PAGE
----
Camera Austria International 132

Camera Austria International 132

Camera Austria

Anne Collier, Despair, 2005. C-print, 94.7 × 116.3 cm. Courtesy
the artist; Anton Kern Gallery, New York; Corvi-Mora, London; Marc
Foxx, Los Angeles; The Modern Institute/Toby Webster Ltd., Glasgow.
December 7, 2015

Camera Austria International 132

Simon Baier on Anne Collier
Matthias Reichelt on Helmut und Johanna Kandl
Guy Mannes-Abbott on Ala Younis
Cecilia Fajardo-Hill on Teresa Burga

Column: Cinenova—Feminist Film and Video Distributor

Processes that determine the distribution of political, social, cultural, and economic agency have long been playing out—not just starting with the events currently culminating around flight and migration in Europe—attesting to dislocation in terms of geography and politics. The current issue of Camera Austria International focuses on four artistic positions, exemplary and antithetical in equal measure, in an attempt to explore the issue of the construction and reconstruction of history, of remembrance, and of cultural memory. In the case of Anne Collier, her work often deals with the re-representation of already published visual testimonials. As Simon Baier notes, “most of the found objects originate from a past that, though not specified, usually goes back to the pre-digital era … [they] are obsolete media in our present day and age.” But what does bringing supposedly obsolete material back into play mean, exposing it to a new gaze?

Helmut and Johanna Kandl have long engaged in travel, research, and photography, encountering a diverse range of people, friends of friends—in the Austrian Waldviertel, former Yugoslavia, former Czechoslovakia, and Ukraine. Memories, information, and pictures are arranged in an associative way, and banal motifs are constellated with world-historical ones—not as counter-narratives, but rather as a part of history, as commentary on and corrective of the grand narratives.

The contribution on Ala Younis in the present issue goes back to her participation in this year’s Venice Biennale. In Plan for Greater Baghdad (2015), she references Frank Lloyd Wright’s 1957 redesign of the city as “Persianate fantasia.” Guy Mannes-Abbott takes a fragmented approach and contextualises the many misunderstandings and violations within history that were so fundamental to this modernisation.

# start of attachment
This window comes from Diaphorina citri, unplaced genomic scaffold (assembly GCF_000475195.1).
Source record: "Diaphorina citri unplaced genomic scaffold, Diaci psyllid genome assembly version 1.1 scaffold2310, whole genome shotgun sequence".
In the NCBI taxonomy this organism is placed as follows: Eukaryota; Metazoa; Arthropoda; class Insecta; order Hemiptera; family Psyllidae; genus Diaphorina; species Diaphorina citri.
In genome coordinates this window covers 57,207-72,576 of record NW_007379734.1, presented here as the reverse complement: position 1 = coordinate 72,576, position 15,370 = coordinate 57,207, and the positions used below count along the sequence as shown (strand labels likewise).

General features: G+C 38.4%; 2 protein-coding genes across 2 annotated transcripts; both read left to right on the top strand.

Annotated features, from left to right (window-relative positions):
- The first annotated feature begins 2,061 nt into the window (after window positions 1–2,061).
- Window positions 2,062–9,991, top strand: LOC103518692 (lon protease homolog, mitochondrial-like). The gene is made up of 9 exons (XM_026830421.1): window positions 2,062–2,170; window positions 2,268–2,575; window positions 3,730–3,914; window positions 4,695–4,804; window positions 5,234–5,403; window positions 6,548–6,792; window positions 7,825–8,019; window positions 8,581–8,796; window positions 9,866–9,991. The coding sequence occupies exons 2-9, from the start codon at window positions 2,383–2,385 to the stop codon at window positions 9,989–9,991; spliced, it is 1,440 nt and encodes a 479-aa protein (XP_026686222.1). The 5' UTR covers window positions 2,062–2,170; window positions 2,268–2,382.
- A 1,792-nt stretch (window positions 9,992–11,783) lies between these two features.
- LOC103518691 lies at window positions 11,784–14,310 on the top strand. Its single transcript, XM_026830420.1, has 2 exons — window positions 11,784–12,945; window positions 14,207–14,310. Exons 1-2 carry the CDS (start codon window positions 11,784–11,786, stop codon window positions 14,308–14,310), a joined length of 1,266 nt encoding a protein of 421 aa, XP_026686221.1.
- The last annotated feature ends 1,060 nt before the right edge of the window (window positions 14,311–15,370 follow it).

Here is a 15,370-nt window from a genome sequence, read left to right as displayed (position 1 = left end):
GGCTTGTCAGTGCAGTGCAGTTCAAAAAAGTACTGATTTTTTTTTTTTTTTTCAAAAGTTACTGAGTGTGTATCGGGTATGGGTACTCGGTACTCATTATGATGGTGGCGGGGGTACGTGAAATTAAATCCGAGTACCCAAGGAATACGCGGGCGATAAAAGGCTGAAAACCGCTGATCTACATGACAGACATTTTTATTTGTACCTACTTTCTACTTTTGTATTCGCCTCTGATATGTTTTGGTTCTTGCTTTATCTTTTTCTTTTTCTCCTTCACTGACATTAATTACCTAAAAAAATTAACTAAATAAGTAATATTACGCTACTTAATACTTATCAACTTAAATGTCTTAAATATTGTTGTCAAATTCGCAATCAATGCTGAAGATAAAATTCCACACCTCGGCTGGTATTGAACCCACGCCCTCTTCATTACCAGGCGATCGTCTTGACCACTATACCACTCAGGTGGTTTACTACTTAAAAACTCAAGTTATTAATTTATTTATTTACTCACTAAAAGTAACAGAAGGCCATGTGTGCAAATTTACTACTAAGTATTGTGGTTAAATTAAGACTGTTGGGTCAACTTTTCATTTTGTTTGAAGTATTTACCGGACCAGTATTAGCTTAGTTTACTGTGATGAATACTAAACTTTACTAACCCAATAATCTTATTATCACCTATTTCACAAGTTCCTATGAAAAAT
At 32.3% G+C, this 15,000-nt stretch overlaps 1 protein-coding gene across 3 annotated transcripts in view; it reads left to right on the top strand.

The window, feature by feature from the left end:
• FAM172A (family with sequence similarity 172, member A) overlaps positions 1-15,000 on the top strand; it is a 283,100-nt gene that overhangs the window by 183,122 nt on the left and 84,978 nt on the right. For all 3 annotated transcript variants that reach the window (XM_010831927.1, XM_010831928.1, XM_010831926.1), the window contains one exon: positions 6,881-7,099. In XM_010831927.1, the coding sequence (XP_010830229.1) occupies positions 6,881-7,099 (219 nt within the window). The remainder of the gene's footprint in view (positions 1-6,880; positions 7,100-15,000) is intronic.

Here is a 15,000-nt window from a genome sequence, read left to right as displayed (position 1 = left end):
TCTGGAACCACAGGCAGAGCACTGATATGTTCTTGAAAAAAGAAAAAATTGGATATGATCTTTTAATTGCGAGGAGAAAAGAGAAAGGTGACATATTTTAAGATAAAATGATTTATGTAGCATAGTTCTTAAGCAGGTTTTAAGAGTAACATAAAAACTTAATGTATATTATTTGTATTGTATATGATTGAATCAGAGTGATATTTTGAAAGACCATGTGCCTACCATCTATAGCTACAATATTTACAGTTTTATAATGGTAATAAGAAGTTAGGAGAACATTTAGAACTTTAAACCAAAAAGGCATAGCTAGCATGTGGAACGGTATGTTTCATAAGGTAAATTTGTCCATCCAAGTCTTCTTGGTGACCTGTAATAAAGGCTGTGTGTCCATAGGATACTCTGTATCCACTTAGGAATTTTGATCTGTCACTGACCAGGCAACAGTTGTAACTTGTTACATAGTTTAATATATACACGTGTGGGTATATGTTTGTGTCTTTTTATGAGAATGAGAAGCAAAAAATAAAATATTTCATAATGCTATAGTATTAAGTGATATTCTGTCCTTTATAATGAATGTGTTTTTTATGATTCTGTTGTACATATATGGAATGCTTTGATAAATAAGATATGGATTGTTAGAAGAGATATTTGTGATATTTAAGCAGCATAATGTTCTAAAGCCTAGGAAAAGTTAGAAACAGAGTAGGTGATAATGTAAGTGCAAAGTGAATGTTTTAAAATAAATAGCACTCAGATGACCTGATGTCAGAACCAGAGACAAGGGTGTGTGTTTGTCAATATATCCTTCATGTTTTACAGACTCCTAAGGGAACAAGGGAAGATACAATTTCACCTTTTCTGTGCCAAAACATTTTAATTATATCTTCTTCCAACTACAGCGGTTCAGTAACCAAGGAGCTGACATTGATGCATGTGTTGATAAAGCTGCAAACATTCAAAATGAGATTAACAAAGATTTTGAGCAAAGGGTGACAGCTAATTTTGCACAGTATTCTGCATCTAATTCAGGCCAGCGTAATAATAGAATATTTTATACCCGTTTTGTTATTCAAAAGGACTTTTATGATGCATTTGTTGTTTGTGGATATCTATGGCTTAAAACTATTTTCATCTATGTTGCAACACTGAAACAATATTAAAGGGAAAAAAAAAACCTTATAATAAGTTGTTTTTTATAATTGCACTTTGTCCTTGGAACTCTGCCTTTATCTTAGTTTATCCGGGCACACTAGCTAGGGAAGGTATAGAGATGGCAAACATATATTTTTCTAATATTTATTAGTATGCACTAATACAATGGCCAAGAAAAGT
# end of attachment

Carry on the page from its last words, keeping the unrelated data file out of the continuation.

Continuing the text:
We also invited Teresa Burga to present her work. Since the 1960s, Burga has been probing traditional conceptions of art, as well as the role and status of women within society. With her unconventional, critical stance towards gender and art issues, Burga is, as Cecilia Fajardo-Hill writes, one of those artists outside of the European and North American mainstream who “have, despite their invisibility in art-historical books, surveys, and key museum exhibitions, created some of the most radical and original art in the 20th century—works that we are only learning about now.”

For this issue and the fourth and last part of this year’s Column, the authors Madeleine Bernstorff and Sandra Schäfer, as part of the collective Cinenova Feminist Film and Video Distributor, explore “monocultures, asserting feminist objections, and liquefying dominant narrations through a mosaic structure” in films by Ruth Novaczek and Heiny Srour.

This issue is rounded off by Jan Wenzel‘s “The Revolving Bookshelf” and by responses to newly published books, as well as 15 reviews on 22 exhibitions from eight countries, including: [7] Places [7] Precarious Fields, Fotofestival Mannheim-Ludwigshafen-Heidelberg; Mark Leckey + Alessandro Raho: We Transfer, Secession, Vienna; Stadt/Bild. Image of a City, Berlinische Galerie, KW Institute for Contemporary Art, Deutsche Bank KunstHalle, Nationalgalerie—Staatliche Museen zu Berlin, Berlin; The Aftermath of Conflict: Jo Ractliffe’s Photographs of Angola and South Africa, The Metropolitan Museum of Art, New York; Hengameh Golestan: Witness 1979, The Showroom, London; The School of Kyiv, various venues, Kiev; Back to the Future: steirischer herbst 2015, various venues, Graz and environs; Telling Time: Rencontres de Bamako—Biennale Africaine de la Photographie, 10ième édition, Musée National du Mali and various venues, Bamako; Zofia Rydet: Record 1978–1990, Museum of Modern Art, Warsaw.

Camera Austria International
Published quarterly, 104 pages, German / English

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December 7, 2015

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